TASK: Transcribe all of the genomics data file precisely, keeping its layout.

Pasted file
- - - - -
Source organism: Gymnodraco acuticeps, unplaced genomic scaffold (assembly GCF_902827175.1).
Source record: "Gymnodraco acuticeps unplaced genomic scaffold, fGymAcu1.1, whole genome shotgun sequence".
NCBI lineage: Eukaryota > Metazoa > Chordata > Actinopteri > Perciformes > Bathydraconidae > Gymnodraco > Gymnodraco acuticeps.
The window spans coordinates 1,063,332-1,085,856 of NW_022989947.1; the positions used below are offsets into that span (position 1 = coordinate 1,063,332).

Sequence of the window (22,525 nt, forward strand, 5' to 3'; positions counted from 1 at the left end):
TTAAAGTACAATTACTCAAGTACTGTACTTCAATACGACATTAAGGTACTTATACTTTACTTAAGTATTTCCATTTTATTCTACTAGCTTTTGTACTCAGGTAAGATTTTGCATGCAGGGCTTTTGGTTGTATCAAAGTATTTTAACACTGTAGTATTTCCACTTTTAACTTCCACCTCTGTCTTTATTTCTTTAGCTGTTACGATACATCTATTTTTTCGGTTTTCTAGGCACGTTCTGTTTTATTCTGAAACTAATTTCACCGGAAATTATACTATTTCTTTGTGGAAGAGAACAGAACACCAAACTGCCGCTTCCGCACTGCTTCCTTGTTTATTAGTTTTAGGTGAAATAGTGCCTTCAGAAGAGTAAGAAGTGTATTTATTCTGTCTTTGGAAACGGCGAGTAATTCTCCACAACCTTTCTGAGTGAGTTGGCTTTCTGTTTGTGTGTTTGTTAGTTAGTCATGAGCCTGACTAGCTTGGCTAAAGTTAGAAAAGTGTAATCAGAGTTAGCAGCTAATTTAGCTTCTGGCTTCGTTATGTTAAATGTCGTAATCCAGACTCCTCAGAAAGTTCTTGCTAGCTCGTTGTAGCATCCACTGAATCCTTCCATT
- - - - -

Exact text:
Source organism: Gymnodraco acuticeps, unplaced genomic scaffold (assembly GCF_902827175.1).
Source record: "Gymnodraco acuticeps unplaced genomic scaffold, fGymAcu1.1, whole genome shotgun sequence".
NCBI lineage: Eukaryota > Metazoa > Chordata > Actinopteri > Perciformes > Bathydraconidae > Gymnodraco > Gymnodraco acuticeps.
The window spans coordinates 1,063,332-1,085,856 of NW_022989947.1; the positions used below are offsets into that span (position 1 = coordinate 1,063,332).

Sequence of the window (22,525 nt, forward strand, 5' to 3'; positions counted from 1 at the left end):
TTAAAGTACAATTACTCAAGTACTGTACTTCAATACGACATTAAGGTACTTATACTTTACTTAAGTATTTCCATTTTATTCTACTAGCTTTTGTACTCAGGTAAGATTTTGCATGCAGGGCTTTTGGTTGTATCAAAGTATTTTAACACTGTAGTATTTCCACTTTTAACTTCCACCTCTGTCTTTATTTCTTTAGCTGTTACGATACATCTATTTTTTCGGTTTTCTAGGCACGTTCTGTTTTATTCTGAAACTAATTTCACCGGAAATTATACTATTTCTTTGTGGAAGAGAACAGAACACCAAACTGCCGCTTCCGCACTGCTTCCTTGTTTATTAGTTTTAGGTGAAATAGTGCCTTCAGAAGAGTAAGAAGTGTATTTATTCTGTCTTTGGAAACGGCGAGTAATTCTCCACAACCTTTCTGAGTGAGTTGGCTTTCTGTTTGTGTGTTTGTTAGTTAGTCATGAGCCTGACTAGCTTGGCTAAAGTTAGAAAAGTGTAATCAGAGTTAGCAGCTAATTTAGCTTCTGGCTTCGTTATGTTAAATGTCGTAATCCAGACTCCTCAGAAAGTTCTTGCTAGCTCGTTGTAGCATCCACTGAATCCTTCCATT